Why they choose not to partner: Lack of alignment all around, Remaining unbiased / agnostic, Clients needs change too frequently.
Ashley / Hawke Media:
yes: They will inspire faith by adding a quality logo and backlink.
no: but they have over 100 solutions partners.
no: And they do not work on clients operations or backend.
Alex / ONC:
yes: Knows his clients backend inside/out.
yes: Alex is looked to for operational guidance.
yes: He also works on customizing larger sites, ecomm and consumer brands.
Agency Partner Persona:
Size: 10 employees
Clients: Mid-Market software
Annual revenue from partnerships: ~$50,000
Services: CRM implementation
partner Status: Salesforce, Hubspot Diamond, Outreach.io, InsightSquared
Position: Their business is built around Hubspot and Salesforce implementation. And ancillary tools are being referred to, but not implemented, resold or "pushed".
Their experience: Portals are useless. Add-on tools do not know how to co-sell. Add-on tools do not have a trained POC for them to send referrals to.
Agency Partner Persona:
Size: 21-50 employees
Clients: Mid-Market - Enterprise software
Annual revenue from partnerships: ~$100,000+
Services: CRM Implementation / Integration, API Integration Support, Data / Analytics
Tech stack: HubSpot MA/HubSpot CRM, Xero, Asana, Klipfolio, IntegrateHQ, PandaDoc, Dedupely, DiscoverOrg, ZoomInfo
Position: HubSpot Solutions Partner - Platinum Tier
Why they have not "partnered" with most tools: We prefer to remain unbiased / software agnostic,
Dealing with Partner Managers is a headache. The program setup is just too complicated.
Step 1 = Show how you help them earn new business
At this level, these agencies need to know exactly when and how to achieve "implementation partner" status. Have a clear roadmap, tiers and timeline for getting the agency partners into the round robin (or exclusivity over a region/type) implementations system. Make that the focus of initial calls/pitches.
Step 2 = give them something tangible to sell
Agencies won't sell ancillary tools. They may recommend it, but they won’t “sell” it. Show them a complete build using your tool they can sell as a package.
Step 3 = Instill trust in sales support
Nothing looks worse then when the client gets bounced around after being referred to a partner. Make sure the partner has a POC who understands the playbook and is there for sales support..
Step 4: get them into a 'circle'
Circles are better than rows - This is an analogy used in churches to articulate that speaking to the entire congregation who are sitting in rows is less impactful than getting everyone into small groups so they can share with one another what they have found valuable in the church/religion...
This is a perfect analogy because as people who must find and spread the use cases of the product in a partnership sense, we have to go into the ecosystem and get those various partner types together to showcase to the rest what the true value of the partnership is.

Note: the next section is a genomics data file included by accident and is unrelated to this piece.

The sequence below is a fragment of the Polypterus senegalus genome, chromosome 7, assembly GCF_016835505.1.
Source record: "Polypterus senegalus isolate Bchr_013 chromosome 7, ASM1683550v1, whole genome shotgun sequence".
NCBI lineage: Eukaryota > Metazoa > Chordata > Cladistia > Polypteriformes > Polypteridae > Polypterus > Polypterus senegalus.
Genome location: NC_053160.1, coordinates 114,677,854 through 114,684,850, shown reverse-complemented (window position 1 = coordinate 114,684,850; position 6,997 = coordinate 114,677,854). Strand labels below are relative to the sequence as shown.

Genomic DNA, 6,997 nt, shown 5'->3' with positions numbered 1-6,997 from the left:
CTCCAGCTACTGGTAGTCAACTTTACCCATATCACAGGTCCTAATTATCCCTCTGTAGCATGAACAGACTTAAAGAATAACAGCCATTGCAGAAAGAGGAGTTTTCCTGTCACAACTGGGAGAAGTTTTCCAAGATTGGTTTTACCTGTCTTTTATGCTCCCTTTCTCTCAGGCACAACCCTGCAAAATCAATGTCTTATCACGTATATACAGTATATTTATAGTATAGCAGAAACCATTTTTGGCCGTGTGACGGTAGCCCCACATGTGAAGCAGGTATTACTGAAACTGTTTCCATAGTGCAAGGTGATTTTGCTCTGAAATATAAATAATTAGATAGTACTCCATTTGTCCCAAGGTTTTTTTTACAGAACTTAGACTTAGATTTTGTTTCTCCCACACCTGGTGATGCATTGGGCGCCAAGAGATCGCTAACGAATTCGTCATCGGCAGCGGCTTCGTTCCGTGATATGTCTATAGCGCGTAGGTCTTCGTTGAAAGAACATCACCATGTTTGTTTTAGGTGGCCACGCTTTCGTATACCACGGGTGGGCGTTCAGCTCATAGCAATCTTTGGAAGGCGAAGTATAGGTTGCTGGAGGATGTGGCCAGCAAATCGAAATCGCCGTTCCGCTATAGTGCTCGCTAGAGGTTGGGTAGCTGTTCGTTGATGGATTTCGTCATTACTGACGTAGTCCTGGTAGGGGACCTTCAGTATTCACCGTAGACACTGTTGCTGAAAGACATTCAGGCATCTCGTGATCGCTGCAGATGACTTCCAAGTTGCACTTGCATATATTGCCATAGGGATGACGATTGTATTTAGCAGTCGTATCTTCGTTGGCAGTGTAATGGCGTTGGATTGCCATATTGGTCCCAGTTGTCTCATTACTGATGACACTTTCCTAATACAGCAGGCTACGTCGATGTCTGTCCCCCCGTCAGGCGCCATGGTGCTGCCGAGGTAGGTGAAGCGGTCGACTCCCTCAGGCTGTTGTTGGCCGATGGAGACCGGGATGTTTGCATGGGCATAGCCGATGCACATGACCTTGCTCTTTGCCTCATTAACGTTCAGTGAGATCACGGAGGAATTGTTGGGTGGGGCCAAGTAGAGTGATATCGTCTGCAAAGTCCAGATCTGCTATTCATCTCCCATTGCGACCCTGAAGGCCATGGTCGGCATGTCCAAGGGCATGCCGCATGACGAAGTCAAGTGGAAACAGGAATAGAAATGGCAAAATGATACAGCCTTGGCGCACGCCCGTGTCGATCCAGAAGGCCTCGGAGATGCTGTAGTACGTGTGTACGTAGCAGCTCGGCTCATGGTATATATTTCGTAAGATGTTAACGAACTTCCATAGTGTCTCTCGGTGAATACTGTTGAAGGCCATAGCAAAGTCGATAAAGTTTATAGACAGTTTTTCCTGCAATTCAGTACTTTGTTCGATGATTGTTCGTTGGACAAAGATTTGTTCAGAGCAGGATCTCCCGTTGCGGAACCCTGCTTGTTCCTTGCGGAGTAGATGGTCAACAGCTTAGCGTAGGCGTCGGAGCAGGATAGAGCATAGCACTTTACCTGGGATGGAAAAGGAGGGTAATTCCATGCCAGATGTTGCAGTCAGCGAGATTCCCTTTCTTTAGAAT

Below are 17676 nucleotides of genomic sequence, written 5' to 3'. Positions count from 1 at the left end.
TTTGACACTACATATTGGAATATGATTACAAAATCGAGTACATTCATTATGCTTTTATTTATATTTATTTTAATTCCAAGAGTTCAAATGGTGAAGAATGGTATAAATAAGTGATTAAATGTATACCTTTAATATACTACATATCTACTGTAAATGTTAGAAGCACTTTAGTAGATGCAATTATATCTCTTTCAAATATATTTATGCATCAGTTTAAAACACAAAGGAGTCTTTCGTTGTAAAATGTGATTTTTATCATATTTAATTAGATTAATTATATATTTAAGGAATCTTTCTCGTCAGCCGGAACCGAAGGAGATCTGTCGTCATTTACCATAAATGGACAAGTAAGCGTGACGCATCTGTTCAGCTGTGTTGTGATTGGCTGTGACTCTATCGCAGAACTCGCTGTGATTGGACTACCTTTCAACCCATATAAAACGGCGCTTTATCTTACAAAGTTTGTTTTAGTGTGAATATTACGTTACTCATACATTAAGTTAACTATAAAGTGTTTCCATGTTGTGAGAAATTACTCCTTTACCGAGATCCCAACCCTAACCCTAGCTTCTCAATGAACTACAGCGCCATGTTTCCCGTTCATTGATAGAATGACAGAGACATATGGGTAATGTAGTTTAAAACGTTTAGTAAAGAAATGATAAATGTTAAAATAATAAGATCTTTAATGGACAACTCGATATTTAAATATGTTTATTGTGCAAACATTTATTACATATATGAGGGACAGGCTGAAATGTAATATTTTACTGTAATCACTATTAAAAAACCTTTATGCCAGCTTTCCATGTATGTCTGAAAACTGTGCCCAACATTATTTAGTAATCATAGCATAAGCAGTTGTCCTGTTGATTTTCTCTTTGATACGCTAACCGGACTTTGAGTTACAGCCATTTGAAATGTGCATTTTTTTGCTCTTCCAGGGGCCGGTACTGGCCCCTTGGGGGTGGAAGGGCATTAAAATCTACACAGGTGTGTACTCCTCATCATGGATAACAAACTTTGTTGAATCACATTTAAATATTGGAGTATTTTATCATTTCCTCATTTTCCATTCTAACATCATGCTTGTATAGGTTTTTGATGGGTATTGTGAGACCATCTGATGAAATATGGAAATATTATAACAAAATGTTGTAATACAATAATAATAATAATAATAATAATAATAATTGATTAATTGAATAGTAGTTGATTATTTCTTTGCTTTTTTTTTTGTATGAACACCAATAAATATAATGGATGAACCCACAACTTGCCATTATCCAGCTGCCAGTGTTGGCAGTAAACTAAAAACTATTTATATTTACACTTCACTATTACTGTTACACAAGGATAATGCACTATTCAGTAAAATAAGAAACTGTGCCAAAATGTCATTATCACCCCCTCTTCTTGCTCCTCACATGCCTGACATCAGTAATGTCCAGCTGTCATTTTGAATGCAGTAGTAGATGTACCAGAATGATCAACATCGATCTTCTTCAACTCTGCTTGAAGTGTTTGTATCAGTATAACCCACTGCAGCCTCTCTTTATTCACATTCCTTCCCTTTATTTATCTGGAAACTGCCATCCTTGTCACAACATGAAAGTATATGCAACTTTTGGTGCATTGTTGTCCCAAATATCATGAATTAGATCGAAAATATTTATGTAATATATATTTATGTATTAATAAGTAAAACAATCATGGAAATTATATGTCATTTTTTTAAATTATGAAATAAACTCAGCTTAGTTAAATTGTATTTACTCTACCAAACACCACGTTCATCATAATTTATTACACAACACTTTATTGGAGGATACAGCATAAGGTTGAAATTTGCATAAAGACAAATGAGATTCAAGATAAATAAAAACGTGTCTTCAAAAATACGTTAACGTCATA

And we cannot do that through one-sided newsletters, presentations, lunch and learns, product demos...
Circles are inherently sticky. Here's what they're made of:
A. Your solution.
B. Another saas which adds value.
C. An agency partner who can implement your solution in this context.
Comprehensive service to offer their clients: Your partnership offer is now something tangible for their clients in the form of a relevant service ready to sell.
Now, the target agency partner is selling a new service to their clients which includes your software and your support.
ideal partner agency conversion: In our experience, agencies will take on software in stages and become better partners based on the end goal of the service revenue.
Do you have your head around it now?
Do you have run successful co-marketing campaigns that snowballed into co-selling routines?
Are partners are on course to offer new services on your solution?
And, or, partners are submitting for referral credit regularly?
Are partners eager to submit their product feature needs?
January - Poll your agency users for what they are good at. Use this data + your integrations to create your persona's WITH how you can help them / work with them closer. Join our enablement mastersclass ;) and also build out your use case classes showing agencies how to setup, sell and support new services on your solution.
February - Find those tech partners you sell well with, generate some content with them + an agency in your or their network. Start outreach tests with the data you enriched beginning with LinkedIn, using that content.
March - Using the 'Circles' you've formed, start a co-selling routine in a free Sharework or Crossbeam account. Use the courses + collaborative content as hooks.
Our newsletter includes actionable strategies on how to execute partnerships effectively.